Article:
I do like being "in the swim of things," but find that often others like to swim faster, and tend to thrash about more, agitating the water.  I like to envision being in a clear bowl of water inside other water, with a momentary membrane of glass between me and those others.  Not barricade but pause, or breath, allowing me to remain still within the general hurry.  To remain unmoved—when I choose—by the current.  I like having the sky and sun too in my bowl, the company of trees and clouds and colored light.

image:  A Quiet Retreat

Wednesday, October 24, 2012

If I were called in
To construct a religion
I should make use of water.
—Philip Larkin
And I, if I were asked the same, would have to insist that my religion include pitchers, to pour the water or to hold it ready to answer any coming thirst; as well as graceful niches to guard the pitchers, beautiful and utilitarian as this—or to hold other things the heart might have need of.

image:  Christie B. Cochrell, Blue Pitcher

Tuesday, October 23, 2012

Colored with Walnut Ink

I’m discouraged that my collages look so amateurish, while everyone else in the class is a true artist, making beautiful creations.  But it’s a joy to be working with tactile treasures—
paper colored with walnut ink
     with iron filings
gold and silver leaf
pages of music
gilded wine and cognac labels
bits of old maps—
working on large drawing tables still dusty with charcoal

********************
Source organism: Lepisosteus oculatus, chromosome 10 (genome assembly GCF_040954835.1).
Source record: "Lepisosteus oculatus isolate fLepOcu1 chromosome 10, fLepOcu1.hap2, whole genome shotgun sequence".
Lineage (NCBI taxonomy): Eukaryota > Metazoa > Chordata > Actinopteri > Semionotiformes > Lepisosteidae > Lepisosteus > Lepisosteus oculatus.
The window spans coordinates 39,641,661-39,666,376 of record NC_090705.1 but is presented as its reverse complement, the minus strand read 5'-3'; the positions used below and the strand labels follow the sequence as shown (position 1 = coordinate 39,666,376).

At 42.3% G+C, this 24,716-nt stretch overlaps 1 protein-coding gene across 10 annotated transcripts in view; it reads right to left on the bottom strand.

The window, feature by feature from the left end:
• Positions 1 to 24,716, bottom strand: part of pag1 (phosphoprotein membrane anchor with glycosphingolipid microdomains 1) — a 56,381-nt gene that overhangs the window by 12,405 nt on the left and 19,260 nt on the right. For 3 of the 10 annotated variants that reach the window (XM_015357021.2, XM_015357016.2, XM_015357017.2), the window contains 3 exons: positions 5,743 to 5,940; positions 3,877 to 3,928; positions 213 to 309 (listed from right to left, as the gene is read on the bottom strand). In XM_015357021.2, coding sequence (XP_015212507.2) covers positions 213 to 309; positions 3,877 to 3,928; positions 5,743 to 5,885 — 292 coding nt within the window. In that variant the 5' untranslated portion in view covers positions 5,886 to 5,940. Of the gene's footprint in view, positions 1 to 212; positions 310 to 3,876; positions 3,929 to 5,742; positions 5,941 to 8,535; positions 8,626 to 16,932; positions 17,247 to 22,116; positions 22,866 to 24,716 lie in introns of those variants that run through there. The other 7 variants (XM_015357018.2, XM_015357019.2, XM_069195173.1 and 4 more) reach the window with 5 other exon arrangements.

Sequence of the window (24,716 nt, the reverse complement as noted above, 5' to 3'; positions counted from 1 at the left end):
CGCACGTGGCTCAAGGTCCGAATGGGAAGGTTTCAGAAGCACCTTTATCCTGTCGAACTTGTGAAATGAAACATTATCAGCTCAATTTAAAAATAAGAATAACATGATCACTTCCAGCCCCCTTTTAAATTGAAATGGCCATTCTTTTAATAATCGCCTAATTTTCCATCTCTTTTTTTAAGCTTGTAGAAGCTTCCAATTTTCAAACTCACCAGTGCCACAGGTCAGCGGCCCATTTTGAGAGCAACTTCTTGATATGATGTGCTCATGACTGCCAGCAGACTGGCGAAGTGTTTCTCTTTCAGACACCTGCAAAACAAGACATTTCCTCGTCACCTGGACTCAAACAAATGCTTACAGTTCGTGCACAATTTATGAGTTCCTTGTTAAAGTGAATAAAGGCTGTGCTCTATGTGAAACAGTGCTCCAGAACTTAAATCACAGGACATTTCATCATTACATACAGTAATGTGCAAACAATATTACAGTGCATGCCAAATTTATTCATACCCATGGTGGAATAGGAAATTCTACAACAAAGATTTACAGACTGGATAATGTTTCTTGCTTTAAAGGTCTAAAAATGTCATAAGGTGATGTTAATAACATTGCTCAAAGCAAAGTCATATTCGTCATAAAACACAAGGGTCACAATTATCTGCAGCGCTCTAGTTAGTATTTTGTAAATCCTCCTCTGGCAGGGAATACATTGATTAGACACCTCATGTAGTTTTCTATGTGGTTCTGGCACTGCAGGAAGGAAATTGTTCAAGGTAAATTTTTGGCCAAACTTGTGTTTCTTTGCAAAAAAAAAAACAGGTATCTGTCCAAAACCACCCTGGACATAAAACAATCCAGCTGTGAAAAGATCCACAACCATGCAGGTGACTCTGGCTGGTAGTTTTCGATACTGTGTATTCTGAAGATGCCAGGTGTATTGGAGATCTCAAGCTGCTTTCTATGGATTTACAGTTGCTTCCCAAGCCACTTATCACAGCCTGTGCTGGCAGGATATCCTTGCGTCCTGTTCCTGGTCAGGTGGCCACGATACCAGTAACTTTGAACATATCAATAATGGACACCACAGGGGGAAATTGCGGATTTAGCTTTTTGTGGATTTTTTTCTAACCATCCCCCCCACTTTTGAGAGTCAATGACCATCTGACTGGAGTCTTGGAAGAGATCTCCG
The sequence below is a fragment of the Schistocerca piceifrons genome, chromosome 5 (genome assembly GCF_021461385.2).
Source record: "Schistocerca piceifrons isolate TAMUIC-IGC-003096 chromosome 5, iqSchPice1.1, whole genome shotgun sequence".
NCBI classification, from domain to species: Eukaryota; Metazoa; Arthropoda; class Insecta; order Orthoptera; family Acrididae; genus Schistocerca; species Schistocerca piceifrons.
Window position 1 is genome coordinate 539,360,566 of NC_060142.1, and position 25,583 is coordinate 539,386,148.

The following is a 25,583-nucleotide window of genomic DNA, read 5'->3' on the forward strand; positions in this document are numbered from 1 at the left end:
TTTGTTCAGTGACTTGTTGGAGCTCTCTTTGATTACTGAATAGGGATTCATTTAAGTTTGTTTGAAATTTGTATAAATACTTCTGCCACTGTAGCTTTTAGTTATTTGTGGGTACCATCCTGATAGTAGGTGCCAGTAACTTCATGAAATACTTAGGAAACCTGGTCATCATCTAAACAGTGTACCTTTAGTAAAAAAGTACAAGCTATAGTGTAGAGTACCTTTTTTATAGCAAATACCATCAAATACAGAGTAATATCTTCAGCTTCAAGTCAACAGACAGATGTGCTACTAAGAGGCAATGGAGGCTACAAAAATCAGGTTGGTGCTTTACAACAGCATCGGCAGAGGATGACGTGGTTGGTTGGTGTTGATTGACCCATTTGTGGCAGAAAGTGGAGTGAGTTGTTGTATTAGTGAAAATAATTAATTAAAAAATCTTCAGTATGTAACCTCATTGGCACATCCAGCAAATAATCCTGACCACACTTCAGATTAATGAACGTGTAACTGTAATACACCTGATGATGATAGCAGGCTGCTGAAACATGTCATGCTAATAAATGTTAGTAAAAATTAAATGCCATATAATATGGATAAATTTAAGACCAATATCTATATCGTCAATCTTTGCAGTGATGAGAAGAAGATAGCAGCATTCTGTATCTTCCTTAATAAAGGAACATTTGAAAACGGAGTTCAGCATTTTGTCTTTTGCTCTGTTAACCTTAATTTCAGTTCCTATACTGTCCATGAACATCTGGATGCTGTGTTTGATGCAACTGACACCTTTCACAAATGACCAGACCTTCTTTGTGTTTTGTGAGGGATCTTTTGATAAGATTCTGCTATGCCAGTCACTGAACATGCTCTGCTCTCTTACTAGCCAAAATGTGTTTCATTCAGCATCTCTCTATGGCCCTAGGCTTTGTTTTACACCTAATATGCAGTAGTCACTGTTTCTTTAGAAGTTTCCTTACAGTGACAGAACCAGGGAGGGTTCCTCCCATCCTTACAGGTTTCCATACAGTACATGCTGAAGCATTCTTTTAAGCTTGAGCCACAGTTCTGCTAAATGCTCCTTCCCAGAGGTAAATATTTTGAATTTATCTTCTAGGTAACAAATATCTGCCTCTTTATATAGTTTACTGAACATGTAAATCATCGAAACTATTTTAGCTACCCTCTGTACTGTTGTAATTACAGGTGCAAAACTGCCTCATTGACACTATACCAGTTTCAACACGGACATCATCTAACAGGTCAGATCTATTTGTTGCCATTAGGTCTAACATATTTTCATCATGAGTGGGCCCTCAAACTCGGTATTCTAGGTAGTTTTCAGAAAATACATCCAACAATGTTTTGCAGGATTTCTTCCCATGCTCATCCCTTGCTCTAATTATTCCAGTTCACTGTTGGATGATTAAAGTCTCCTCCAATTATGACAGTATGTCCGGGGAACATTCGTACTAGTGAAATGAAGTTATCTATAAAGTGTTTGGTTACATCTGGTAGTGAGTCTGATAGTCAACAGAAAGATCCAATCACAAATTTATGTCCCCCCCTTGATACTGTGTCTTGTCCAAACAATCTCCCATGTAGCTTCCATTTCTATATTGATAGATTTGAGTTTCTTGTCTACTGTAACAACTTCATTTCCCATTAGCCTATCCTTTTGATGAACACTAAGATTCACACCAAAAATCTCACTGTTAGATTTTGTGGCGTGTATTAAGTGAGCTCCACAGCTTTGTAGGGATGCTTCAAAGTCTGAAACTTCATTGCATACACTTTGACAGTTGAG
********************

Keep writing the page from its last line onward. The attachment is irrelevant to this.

image:  walnut ink tag samples, The Scrapbook Store

Monday, October 22, 2012

Those Moments of Brilliance

Today we wake to rain, to a day without much color; and soon comes the end of Daylight Savings, the closing in of the dark. 

But there are still, ever, the moments of brilliance—color, voice, flavor—of essential intensity.  The orange persimmons on the little leafless tree, the Gauguin in radiant color at the back of the book of Paris with mostly black-and-white photographs, the Verdi CD I put on while slicing glossy eggplants for moussaka, the last of the good summer tomatoes I’ll eat for lunch with leaves of fresh oregano, my mother’s purple sweatshirt I will wear today over a faded denim skirt.

Such consolations, such gifts for the heart.

image:  Paul Gauguin, Breton Woman and Goose by the Water

Saturday, October 20, 2012

Homely Things

A nice, homely autumn creature, without pretense or prevarication, content to be what it is.